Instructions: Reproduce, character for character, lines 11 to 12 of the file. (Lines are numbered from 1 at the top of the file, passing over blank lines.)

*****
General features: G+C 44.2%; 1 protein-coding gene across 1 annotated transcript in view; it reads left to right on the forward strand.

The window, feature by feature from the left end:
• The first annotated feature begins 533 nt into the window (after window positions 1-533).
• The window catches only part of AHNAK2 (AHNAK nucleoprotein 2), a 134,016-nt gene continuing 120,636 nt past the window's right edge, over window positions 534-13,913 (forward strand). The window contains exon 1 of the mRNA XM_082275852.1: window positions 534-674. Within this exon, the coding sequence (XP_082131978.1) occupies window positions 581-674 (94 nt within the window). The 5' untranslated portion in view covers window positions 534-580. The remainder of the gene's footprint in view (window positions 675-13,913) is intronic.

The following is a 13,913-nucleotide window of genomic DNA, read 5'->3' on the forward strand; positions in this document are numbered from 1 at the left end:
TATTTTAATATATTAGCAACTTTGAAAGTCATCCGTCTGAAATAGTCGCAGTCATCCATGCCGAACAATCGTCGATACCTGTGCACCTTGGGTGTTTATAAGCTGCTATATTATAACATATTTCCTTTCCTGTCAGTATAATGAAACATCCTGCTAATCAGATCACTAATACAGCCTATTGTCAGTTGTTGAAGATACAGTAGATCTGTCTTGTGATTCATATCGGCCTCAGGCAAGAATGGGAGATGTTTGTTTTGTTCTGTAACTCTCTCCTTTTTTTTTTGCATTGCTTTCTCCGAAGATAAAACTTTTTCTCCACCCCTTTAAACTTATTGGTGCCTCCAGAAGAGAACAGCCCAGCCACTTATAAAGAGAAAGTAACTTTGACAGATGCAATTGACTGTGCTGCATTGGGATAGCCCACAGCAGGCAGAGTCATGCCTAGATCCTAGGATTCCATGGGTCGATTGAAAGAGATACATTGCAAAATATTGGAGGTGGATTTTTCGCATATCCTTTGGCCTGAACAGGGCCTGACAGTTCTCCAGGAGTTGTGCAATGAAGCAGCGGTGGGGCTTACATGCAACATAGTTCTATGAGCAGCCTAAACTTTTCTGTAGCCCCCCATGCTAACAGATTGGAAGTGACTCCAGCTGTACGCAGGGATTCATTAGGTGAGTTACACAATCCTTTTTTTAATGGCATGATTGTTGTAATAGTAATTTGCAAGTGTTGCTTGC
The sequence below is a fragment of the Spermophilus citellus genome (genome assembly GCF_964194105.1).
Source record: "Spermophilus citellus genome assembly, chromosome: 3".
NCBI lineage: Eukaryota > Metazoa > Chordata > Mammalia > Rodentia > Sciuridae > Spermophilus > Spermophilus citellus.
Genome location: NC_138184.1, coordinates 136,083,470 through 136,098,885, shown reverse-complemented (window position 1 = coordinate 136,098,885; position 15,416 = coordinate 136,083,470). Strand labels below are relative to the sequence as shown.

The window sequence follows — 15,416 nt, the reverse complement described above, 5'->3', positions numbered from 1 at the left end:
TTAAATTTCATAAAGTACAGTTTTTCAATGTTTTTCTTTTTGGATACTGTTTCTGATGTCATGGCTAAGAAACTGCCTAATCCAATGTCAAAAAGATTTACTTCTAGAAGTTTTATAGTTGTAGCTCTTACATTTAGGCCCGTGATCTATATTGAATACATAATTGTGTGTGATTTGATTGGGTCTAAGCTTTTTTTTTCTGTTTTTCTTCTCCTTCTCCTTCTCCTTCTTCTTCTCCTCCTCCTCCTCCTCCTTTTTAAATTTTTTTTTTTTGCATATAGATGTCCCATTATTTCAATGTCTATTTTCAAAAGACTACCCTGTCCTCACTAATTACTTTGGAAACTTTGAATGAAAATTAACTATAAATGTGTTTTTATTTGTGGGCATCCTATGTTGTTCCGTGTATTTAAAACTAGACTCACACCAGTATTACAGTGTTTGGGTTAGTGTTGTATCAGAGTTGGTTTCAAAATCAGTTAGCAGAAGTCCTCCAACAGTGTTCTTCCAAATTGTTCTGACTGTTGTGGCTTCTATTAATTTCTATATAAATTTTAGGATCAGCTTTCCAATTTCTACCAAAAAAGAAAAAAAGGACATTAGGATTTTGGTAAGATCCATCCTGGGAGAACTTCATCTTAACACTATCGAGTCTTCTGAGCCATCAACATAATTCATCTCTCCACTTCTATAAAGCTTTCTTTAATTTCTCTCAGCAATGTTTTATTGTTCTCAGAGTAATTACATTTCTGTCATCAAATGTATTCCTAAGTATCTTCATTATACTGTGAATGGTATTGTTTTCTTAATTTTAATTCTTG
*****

The window sequence follows — 15,416 nt, the reverse complement described above, 5'->3', positions numbered from 1 at the left end:
TTAAATTTCATAAAGTACAGTTTTTCAATGTTTTTCTTTTTGGATACTGTTTCTGATGTCATGGCTAAGAAACTGCCTAATCCAATGTCAAAAAGATTTACTTCTAGAAGTTTTATAGTTGTAGCTCTTACATTTAGGCCCGTGATCTATATTGAATACATAATTGTGTGTGATTTGATTGGGTCTAAGCTTTTTTTTTCTGTTTTTCTTCTCCTTCTCCTTCTCCTTCTTCTTCTCCTCCTCCTCCTCCTCCTTTTTAAATTTTTTTTTTTTGCATATAGATGTCCCATTATTTCAATGTCTATTTTCAAAAGACTACCCTGTCCTCACTAATTACTTTGGAAACTTTGAATGAAAATTAACTATAAATGTGTTTTTATTTGTGGGCATCCTATGTTGTTCCGTGTATTTAAAACTAGACTCACACCAGTATTACAGTGTTTGGGTTAGTGTTGTATCAGAGTTGGTTTCAAAATCAGTTAGCAGAAGTCCTCCAACAGTGTTCTTCCAAATTGTTCTGACTGTTGTGGCTTCTATTAATTTCTATATAAATTTTAGGATCAGCTTTCCAATTTCTACCAAAAAAGAAAAAAAGGACATTAGGATTTTGGTAAGATCCATCCTGGGAGAACTTCATCTTAACACTATCGAGTCTTCTGAGCCATCAACATAATTCATCTCTCCACTTCTATAAAGCTTTCTTTAATTTCTCTCAGCAATGTTTTATTGTTCTCAGAGTAATTACATTTCTGTCATCAAATGTATTCCTAAGTATCTTCATTATACTGTGAATGGTATTGTTTTCTTAATTTTAATTCTTG